• I didn’t hunt for nearly 40 years after I came home. Then my adult son got interested in hunting and eventually he reawakened my desire to do it.

      Small steps. I wouldn’t even touch a gun for a while after I came back.

    • I had a really beautiful buck present for a perfect shot on the first day, and I couldn’t do it.

      I’ve been there too. I had a perfect shot, maybe 35 yards, and I just couldn’t drop that deer. That was more than 50 years ago, and I still remember it kinda fondly. Had that buck been a bad guy intent on doing me harm, I would have dropped him and walked away feeling good about myself. Then again, the more I know about people, the more I like animals.

    • I hunt a lot, and I’ve let many animals go because they were just so beautiful and peaceful that I didn’t want to spoil the moment. I actually found shooting people easier than shooting a big buck or a big ram. I still do. And I’m all good with that.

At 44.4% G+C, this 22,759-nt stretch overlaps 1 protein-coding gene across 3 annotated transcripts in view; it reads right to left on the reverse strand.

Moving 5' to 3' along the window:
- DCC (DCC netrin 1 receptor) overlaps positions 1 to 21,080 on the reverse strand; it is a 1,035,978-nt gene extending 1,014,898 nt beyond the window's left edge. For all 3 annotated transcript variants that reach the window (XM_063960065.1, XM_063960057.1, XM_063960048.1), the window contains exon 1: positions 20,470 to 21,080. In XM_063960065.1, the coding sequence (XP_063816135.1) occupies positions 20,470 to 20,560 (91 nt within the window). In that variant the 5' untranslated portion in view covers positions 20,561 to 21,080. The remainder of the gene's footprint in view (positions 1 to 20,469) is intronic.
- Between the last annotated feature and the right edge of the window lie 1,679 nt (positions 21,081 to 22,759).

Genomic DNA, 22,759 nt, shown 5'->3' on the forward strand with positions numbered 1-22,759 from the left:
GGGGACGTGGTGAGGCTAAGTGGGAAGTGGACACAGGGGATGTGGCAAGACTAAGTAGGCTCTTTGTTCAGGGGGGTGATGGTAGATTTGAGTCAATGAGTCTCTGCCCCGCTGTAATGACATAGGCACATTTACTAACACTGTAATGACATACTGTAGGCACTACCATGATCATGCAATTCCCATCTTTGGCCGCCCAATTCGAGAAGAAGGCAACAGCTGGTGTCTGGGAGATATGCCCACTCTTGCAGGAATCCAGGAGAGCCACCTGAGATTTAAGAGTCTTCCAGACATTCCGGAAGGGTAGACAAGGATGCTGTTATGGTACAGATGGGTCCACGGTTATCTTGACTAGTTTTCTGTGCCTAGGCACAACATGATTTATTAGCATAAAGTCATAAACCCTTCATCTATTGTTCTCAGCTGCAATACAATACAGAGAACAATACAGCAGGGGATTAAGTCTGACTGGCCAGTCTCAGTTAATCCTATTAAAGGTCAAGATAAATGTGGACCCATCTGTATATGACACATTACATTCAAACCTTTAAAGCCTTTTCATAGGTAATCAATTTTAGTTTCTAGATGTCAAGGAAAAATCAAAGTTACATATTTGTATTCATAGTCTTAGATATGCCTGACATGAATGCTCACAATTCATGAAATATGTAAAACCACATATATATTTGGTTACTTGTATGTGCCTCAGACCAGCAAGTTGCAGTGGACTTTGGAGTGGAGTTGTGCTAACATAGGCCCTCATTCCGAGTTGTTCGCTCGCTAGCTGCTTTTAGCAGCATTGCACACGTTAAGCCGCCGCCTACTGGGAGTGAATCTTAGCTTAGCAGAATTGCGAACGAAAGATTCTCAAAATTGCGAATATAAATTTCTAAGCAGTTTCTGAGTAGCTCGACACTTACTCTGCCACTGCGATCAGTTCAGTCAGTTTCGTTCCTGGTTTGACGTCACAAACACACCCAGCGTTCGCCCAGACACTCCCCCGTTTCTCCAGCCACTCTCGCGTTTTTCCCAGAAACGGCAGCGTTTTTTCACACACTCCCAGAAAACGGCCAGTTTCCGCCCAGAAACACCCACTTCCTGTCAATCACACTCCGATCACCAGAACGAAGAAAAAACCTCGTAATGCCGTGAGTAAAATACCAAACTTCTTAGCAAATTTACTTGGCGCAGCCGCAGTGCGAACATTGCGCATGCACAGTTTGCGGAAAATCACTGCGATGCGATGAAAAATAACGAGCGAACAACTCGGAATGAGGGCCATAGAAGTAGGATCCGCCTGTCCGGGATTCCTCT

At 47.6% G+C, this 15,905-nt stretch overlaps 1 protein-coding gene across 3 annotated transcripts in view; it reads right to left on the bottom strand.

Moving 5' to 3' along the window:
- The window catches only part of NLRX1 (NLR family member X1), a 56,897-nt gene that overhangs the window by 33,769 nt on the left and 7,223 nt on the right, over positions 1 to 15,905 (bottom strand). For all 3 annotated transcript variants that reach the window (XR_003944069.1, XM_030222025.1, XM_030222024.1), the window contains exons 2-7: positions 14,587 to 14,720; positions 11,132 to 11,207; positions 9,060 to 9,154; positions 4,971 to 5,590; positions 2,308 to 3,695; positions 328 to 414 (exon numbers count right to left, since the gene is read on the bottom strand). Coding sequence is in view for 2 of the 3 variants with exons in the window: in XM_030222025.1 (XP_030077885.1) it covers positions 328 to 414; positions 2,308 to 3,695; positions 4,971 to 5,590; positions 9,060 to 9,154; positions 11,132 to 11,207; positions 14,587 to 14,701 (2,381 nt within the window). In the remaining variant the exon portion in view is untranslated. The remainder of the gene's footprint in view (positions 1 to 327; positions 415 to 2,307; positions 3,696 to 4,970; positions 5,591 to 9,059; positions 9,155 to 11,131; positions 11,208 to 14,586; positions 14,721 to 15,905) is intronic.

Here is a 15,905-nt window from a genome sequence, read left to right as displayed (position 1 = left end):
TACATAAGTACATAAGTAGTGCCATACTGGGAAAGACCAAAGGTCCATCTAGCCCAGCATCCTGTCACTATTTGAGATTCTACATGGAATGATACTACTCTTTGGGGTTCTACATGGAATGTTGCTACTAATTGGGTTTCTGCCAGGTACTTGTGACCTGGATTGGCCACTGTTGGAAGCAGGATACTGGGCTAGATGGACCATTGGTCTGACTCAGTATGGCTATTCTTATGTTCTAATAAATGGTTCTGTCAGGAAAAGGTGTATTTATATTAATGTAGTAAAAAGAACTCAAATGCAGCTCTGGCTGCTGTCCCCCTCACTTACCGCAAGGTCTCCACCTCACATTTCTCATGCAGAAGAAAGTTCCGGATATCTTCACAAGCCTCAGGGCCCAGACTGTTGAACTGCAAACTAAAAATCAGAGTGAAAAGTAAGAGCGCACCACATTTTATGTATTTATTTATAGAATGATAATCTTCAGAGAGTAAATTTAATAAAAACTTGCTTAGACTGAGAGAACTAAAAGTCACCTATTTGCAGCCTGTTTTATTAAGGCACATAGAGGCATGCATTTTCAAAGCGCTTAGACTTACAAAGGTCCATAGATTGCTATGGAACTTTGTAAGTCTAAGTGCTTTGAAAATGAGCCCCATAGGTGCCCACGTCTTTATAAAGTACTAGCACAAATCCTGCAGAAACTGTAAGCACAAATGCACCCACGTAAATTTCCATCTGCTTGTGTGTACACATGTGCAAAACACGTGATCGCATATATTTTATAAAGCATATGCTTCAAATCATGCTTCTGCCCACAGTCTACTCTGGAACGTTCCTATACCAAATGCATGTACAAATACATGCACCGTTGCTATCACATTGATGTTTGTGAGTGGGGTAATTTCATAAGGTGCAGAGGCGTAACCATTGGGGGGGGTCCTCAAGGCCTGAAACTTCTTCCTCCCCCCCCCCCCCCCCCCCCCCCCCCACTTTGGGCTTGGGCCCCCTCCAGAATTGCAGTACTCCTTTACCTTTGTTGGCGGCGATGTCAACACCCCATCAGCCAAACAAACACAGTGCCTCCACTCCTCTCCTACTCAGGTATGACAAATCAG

But I didn’t share the experience of not wanting to pick up a gun, or to take an animal’s life hunting. Just the opposite. I don’t hunt to kill, I kill to have hunted. Hunting calms me, puts my head in the right place, and puts me back in touch with the world I live in. And it does it in a physical, mental, and spiritual way that nothing else can. Hunting, not just walking around in nature, makes me feel grounded into the world that is happening right now, right under my feet and all around me.

  17. Lonnie, a Vietnam infantryman, however figures killing is never justified away from the battlefield.
    Sooo.killing ordinary slobs in the name of the state is super cool.
    I would rather kill truly evil thugs than a slob soldier.

  18. As the Bible teaches, there is a difference between “killing” and “murder.” One at times is a necessity in a world of fallen men, the other is always morally wrong.

  19. Well said Joseph QC. And I am commanded to protect my loved ones. Being willing to take all the fallout is the key…